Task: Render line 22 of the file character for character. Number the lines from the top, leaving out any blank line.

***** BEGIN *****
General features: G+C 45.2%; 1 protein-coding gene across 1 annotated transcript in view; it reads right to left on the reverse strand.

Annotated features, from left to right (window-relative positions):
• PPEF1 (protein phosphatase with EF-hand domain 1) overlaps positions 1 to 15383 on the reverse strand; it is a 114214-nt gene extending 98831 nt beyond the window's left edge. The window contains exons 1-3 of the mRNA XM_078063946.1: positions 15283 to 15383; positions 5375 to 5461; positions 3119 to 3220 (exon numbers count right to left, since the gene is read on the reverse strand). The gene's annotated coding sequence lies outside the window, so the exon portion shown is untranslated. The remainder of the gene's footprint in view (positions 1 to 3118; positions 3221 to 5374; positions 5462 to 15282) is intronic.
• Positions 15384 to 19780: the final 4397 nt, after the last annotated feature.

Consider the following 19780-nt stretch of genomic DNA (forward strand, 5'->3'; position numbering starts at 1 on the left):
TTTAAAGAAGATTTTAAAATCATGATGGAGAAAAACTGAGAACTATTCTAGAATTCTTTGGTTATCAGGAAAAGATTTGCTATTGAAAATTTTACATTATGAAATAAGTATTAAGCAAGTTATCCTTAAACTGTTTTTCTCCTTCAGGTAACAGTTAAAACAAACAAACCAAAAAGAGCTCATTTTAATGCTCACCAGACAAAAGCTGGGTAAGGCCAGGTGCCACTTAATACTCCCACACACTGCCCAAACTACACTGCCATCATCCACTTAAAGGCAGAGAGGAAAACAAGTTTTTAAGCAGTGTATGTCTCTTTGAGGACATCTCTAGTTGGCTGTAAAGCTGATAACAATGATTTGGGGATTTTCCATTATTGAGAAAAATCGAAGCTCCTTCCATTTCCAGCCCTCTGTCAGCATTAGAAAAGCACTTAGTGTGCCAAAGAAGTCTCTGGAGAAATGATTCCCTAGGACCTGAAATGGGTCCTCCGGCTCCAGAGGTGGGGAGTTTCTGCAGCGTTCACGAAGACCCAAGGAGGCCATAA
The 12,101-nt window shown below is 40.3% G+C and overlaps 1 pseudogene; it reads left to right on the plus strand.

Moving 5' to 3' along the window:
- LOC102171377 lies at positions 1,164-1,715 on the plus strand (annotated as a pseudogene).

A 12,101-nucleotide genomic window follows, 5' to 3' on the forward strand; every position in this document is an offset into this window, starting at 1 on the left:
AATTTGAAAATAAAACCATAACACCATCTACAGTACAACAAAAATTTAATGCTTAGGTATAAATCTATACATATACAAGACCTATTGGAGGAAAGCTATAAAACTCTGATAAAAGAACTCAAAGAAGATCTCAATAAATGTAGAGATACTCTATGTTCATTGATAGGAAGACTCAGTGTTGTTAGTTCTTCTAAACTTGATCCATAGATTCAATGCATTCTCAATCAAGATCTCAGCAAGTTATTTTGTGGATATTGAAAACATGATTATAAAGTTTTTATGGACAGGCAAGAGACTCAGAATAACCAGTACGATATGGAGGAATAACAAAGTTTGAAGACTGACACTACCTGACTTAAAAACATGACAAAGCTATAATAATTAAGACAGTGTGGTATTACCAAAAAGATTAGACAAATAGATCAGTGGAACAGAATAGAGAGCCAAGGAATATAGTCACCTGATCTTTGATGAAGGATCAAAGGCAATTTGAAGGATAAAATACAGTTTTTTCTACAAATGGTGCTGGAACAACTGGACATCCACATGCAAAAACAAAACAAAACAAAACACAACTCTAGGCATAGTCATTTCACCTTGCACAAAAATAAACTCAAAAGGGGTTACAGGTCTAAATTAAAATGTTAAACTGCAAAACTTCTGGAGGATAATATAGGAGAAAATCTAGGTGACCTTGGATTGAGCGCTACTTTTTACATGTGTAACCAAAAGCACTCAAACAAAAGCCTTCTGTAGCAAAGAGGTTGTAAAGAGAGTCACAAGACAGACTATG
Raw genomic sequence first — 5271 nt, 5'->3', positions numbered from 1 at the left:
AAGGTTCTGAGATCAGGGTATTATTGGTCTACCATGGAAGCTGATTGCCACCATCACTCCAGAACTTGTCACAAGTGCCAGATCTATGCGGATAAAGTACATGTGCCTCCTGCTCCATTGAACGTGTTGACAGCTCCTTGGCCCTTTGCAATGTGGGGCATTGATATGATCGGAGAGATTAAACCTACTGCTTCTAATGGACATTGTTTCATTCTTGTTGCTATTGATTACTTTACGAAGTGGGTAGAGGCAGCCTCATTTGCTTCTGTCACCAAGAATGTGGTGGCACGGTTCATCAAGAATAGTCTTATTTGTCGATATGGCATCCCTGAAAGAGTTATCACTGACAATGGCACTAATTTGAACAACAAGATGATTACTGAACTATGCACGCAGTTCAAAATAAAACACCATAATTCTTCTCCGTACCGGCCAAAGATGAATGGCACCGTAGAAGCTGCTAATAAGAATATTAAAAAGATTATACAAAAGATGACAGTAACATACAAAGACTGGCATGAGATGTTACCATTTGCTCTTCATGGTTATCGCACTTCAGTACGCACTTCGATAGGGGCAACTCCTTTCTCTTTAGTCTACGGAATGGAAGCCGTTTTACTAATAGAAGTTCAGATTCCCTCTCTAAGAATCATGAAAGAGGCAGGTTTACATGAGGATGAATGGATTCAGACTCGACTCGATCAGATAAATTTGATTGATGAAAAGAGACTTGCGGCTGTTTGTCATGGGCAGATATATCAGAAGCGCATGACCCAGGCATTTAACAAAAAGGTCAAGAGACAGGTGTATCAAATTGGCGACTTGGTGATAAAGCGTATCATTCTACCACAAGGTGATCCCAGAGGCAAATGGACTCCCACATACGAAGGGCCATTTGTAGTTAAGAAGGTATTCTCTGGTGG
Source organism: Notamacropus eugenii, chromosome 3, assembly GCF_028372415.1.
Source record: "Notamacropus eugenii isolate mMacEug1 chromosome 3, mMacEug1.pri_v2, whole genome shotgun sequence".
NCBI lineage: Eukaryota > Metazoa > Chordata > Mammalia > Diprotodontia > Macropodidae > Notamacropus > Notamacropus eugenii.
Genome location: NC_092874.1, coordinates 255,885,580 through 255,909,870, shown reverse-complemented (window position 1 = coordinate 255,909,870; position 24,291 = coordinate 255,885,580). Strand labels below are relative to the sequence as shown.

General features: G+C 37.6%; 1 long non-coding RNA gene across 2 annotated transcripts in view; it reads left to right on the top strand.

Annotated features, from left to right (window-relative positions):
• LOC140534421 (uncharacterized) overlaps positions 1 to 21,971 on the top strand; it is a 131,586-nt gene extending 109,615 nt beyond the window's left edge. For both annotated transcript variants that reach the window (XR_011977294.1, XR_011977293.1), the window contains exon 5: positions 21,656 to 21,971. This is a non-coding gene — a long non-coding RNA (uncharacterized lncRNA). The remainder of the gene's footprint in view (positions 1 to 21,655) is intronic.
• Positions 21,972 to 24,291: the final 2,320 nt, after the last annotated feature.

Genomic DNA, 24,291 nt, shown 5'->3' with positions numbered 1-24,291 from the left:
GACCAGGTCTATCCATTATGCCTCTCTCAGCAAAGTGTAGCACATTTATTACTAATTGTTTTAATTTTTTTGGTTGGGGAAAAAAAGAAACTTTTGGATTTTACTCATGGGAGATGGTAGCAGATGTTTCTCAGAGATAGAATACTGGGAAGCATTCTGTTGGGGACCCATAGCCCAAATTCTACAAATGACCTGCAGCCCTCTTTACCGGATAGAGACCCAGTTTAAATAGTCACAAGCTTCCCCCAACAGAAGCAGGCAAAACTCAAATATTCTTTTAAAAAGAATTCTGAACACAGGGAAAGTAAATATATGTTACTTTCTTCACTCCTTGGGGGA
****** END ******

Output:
Genomic DNA, 24,291 nt, shown 5'->3' with positions numbered 1-24,291 from the left: